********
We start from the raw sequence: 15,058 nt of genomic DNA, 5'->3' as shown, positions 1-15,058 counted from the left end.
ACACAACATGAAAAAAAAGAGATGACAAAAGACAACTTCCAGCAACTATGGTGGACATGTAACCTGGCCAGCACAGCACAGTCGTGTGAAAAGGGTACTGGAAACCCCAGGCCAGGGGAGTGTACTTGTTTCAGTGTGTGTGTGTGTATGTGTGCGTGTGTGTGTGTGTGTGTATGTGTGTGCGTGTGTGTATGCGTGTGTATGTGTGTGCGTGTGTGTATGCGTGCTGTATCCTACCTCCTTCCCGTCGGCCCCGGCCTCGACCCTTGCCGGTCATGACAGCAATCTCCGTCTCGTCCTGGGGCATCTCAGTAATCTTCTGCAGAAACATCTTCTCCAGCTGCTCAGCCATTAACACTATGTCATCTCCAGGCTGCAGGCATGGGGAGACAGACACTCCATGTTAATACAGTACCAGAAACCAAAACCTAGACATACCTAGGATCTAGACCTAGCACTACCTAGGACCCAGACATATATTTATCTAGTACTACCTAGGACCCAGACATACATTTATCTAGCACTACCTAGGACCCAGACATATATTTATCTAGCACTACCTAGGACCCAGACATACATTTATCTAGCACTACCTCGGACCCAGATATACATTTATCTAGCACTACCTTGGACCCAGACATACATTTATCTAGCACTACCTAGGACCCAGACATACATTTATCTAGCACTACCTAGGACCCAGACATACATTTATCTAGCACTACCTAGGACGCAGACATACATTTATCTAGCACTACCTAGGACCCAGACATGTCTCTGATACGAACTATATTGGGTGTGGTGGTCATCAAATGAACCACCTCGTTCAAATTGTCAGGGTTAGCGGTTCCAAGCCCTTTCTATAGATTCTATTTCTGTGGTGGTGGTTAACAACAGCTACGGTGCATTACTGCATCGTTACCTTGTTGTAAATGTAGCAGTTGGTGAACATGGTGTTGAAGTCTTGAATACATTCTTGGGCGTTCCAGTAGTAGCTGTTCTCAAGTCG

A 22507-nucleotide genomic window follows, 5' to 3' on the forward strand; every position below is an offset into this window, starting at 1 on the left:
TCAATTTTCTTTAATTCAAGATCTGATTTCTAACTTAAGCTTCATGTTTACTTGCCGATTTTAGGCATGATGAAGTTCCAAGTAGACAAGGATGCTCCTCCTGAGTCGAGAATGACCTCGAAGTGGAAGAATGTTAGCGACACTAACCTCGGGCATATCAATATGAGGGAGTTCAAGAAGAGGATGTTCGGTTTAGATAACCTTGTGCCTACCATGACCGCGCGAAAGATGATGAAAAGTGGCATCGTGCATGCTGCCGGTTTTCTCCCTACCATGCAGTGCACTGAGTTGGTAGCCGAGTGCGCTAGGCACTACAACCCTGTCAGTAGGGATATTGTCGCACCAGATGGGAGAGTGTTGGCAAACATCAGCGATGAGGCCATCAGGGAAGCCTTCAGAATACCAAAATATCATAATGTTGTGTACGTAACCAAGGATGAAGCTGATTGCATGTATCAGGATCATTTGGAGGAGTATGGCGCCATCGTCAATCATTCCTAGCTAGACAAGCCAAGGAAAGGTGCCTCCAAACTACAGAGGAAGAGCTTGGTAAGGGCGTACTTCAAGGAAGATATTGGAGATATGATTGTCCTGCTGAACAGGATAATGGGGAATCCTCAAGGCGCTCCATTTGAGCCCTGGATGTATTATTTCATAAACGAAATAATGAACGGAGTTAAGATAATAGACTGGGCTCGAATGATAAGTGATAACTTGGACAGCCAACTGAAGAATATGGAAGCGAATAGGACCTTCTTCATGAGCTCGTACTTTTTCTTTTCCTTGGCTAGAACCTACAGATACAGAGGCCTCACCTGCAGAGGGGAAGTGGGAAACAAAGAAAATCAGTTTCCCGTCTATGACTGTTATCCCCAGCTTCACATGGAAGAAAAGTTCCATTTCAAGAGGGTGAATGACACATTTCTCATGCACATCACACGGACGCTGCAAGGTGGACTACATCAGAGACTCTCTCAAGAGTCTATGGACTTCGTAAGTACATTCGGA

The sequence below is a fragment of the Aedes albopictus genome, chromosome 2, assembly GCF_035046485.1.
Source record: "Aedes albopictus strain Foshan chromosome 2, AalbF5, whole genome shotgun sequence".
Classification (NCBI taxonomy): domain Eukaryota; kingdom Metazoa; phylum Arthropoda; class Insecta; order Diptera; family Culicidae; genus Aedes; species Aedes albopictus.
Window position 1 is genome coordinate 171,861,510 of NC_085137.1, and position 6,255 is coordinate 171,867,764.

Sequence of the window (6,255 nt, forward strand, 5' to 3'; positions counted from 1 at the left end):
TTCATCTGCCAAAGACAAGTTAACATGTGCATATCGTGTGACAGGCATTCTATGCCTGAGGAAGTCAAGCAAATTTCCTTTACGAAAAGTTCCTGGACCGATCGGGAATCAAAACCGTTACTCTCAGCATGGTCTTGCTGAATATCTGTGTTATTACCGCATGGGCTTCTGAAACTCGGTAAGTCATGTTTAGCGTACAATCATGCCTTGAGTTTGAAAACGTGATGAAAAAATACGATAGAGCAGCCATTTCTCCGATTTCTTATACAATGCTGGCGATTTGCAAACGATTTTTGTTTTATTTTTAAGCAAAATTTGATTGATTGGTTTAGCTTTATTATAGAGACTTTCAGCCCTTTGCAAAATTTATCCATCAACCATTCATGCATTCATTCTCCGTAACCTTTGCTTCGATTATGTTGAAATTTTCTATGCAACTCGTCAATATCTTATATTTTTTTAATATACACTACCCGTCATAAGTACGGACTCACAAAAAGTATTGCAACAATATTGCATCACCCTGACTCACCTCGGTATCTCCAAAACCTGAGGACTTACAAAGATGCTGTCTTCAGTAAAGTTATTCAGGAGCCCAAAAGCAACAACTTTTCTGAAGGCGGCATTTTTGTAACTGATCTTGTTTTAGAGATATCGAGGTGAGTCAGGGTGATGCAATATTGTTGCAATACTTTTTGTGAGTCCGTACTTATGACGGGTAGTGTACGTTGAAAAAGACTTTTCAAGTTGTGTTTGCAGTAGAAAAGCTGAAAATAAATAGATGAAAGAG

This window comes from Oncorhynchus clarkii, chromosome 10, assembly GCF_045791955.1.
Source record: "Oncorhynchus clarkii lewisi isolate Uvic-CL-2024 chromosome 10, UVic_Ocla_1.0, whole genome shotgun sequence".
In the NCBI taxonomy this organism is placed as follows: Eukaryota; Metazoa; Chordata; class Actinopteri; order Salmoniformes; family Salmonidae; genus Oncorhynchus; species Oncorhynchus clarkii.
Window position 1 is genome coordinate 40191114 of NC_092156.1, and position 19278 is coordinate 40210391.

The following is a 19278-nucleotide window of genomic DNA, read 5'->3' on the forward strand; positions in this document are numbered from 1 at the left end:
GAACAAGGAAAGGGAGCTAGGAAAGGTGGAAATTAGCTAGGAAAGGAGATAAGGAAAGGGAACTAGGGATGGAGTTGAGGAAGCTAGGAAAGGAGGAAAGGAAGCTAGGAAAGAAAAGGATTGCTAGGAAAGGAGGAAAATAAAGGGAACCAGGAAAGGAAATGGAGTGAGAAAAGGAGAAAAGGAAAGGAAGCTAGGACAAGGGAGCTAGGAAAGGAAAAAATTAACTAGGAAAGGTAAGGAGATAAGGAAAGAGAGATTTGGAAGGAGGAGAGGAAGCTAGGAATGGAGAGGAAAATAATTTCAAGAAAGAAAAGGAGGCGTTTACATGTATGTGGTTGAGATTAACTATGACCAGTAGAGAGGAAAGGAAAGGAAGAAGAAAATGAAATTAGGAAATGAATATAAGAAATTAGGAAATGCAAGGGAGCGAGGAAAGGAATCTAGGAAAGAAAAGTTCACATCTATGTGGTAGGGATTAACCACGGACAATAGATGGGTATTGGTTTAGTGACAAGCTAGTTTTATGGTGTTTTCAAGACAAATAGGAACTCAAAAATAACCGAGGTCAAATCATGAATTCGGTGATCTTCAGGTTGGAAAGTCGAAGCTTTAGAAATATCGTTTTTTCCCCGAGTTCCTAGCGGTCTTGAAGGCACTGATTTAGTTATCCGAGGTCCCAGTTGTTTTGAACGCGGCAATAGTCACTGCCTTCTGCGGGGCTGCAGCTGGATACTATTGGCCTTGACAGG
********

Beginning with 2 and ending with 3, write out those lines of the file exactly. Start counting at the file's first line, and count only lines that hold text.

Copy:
ACACAACATGAAAAAAAAGAGATGACAAAAGACAACTTCCAGCAACTATGGTGGACATGTAACCTGGCCAGCACAGCACAGTCGTGTGAAAAGGGTACTGGAAACCCCAGGCCAGGGGAGTGTACTTGTTTCAGTGTGTGTGTGTGTATGTGTGCGTGTGTGTGTGTGTGTGTATGTGTGTGCGTGTGTGTATGCGTGTGTATGTGTGTGCGTGTGTGTATGCGTGCTGTATCCTACCTCCTTCCCGTCGGCCCCGGCCTCGACCCTTGCCGGTCATGACAGCAATCTCCGTCTCGTCCTGGGGCATCTCAGTAATCTTCTGCAGAAACATCTTCTCCAGCTGCTCAGCCATTAACACTATGTCATCTCCAGGCTGCAGGCATGGGGAGACAGACACTCCATGTTAATACAGTACCAGAAACCAAAACCTAGACATACCTAGGATCTAGACCTAGCACTACCTAGGACCCAGACATATATTTATCTAGTACTACCTAGGACCCAGACATACATTTATCTAGCACTACCTAGGACCCAGACATATATTTATCTAGCACTACCTAGGACCCAGACATACATTTATCTAGCACTACCTCGGACCCAGATATACATTTATCTAGCACTACCTTGGACCCAGACATACATTTATCTAGCACTACCTAGGACCCAGACATACATTTATCTAGCACTACCTAGGACCCAGACATACATTTATCTAGCACTACCTAGGACGCAGACATACATTTATCTAGCACTACCTAGGACCCAGACATGTCTCTGATACGAACTATATTGGGTGTGGTGGTCATCAAATGAACCACCTCGTTCAAATTGTCAGGGTTAGCGGTTCCAAGCCCTTTCTATAGATTCTATTTCTGTGGTGGTGGTTAACAACAGCTACGGTGCATTACTGCATCGTTACCTTGTTGTAAATGTAGCAGTTGGTGAACATGGTGTTGAAGTCTTGAATACATTCTTGGGCGTTCCAGTAGTAGCTGTTCTCAAGTCG

A 22507-nucleotide genomic window follows, 5' to 3' on the forward strand; every position below is an offset into this window, starting at 1 on the left: